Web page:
The official website for the Statewide Tornado Alert: http://michigan.gov/miready

Michigan State Police contact:

Dale R. George
Public Information Officer
Emergency Management and Homeland Security
Michigan State Police
7150 Harris Drive
Dimondale, Michigan 48821
Phone: 517-284-3962
Fax: 517-284-3857
GeorgeD5@michigan.gov

Michigan Association of Broadcasters contact:

Dan Kelley
Technology Manager
Phone: (517) 484-7444
dkelley@michmab.com

Reminder: Statewide Tornado Drill/Test April 19, 2017

Graphic 005In cooperation with the Michigan State Police, Emergency Management and Homeland Security Division, and with the endorsement of the MAB Board of Directors, the National Weather Service will conduct a test with the Tornado Warning EAS Code at 1:00pm Eastern Time on Wednesday, April 19, 2017 as part of Michigan’s Severe Weather Awareness Week. The MAB received a waiver from the FCC to use the actual EAS Tornado Warning Code (“TOR”) for this statewide test.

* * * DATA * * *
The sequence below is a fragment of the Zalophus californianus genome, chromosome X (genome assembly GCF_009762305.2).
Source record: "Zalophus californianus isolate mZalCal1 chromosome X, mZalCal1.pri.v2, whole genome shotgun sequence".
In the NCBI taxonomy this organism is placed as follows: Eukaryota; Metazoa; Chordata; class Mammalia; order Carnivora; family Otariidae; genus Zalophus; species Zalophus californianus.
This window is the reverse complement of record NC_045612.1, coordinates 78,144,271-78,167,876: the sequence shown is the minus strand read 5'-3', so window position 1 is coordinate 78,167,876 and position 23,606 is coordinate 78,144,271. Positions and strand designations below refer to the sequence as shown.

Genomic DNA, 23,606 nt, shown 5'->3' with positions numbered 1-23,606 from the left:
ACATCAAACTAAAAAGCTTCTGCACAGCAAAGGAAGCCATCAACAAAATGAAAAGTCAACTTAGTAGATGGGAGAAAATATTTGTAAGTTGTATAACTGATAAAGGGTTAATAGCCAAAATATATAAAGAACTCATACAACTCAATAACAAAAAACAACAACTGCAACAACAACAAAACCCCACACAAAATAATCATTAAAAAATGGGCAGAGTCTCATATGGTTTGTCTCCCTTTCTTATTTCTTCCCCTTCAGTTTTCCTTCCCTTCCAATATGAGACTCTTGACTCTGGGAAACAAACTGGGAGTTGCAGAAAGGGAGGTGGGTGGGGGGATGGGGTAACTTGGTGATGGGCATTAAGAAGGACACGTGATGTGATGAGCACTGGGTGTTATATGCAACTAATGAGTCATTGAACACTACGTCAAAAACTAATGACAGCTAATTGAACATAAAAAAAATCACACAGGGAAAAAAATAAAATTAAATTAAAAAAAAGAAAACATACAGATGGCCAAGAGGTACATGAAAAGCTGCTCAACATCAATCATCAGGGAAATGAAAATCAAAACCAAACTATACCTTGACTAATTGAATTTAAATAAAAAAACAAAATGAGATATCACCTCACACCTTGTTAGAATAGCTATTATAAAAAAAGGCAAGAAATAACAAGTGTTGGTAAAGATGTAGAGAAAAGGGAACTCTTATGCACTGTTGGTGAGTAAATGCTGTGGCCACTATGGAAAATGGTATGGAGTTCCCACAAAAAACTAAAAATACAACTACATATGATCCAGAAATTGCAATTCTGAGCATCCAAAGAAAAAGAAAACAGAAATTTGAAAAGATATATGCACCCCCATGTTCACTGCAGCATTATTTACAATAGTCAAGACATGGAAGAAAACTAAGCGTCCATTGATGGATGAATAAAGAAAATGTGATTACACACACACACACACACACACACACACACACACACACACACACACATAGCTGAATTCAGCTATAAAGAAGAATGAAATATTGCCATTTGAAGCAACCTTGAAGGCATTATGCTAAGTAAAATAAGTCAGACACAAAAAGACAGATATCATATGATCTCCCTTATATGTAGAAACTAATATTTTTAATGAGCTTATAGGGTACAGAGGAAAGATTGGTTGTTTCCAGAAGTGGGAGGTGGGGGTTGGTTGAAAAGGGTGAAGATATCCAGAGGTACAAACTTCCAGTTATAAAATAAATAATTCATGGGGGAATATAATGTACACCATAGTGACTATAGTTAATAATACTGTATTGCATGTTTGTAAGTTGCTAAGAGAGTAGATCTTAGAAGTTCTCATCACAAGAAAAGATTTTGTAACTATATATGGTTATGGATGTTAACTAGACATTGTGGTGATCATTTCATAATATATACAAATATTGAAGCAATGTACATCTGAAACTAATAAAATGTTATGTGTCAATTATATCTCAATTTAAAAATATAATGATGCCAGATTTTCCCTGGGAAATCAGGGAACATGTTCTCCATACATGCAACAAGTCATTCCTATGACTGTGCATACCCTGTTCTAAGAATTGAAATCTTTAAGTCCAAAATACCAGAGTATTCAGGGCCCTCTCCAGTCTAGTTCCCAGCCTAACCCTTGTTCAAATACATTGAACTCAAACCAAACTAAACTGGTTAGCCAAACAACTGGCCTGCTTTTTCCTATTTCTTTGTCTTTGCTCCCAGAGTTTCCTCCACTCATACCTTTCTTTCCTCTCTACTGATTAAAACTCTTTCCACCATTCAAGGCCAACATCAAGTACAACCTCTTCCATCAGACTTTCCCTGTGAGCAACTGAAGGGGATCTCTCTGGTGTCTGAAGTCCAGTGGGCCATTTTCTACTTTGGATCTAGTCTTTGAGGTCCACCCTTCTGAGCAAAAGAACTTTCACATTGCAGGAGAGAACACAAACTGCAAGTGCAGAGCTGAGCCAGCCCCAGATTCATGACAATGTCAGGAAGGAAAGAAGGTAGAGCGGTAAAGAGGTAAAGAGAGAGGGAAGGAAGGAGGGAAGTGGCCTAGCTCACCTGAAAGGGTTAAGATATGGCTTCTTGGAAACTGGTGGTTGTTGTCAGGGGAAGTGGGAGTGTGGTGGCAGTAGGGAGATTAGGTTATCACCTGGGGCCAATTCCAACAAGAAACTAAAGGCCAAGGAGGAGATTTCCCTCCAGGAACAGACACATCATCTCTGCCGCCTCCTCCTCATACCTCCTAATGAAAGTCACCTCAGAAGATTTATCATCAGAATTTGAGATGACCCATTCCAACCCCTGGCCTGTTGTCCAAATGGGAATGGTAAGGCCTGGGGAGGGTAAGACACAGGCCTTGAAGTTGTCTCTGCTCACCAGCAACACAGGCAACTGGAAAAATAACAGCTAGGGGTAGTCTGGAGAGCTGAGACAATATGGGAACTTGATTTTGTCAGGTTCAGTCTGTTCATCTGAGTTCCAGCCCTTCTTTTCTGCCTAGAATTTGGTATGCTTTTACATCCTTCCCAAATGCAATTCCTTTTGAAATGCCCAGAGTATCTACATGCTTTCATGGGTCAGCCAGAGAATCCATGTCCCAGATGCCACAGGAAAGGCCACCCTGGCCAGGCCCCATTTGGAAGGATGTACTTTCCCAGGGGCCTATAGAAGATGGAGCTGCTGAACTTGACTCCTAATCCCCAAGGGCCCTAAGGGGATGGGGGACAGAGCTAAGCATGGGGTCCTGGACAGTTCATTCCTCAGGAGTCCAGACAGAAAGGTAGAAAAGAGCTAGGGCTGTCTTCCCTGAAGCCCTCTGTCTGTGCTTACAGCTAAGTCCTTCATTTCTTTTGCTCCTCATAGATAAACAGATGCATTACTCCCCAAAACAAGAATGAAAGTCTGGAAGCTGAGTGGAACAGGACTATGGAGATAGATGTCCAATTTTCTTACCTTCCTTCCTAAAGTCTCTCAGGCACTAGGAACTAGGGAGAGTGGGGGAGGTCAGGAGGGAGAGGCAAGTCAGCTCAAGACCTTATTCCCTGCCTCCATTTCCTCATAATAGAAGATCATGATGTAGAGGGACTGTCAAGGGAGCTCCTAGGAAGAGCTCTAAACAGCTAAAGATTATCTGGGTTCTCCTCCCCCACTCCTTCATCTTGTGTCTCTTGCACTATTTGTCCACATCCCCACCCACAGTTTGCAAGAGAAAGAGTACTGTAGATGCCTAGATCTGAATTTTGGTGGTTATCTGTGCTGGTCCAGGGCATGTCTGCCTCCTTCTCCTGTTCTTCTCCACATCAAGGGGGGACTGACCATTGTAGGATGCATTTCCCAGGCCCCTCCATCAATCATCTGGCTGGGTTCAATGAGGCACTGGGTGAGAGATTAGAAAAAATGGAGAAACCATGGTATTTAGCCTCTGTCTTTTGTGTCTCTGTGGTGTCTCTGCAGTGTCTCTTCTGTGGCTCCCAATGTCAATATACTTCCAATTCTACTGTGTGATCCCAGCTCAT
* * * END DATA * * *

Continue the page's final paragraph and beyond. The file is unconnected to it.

This test will be in conjunction with a statewide tornado drill. In addition to the EAS activation, your area may experience a test of tornado sirens which may alarm some members of the public. Your assistance in informing the public before the test is requested.

The MAB Board of Directors encourages all broadcasters and cable operators to participate. Other states, including Wisconsin, Minnesota, and Illinois have conducted similar successful tests in the past few years. Though encouraged, participation in this test by broadcast stations and cable systems is voluntary. This test was also endorsed by the State Emergency Communications Committee (SECC).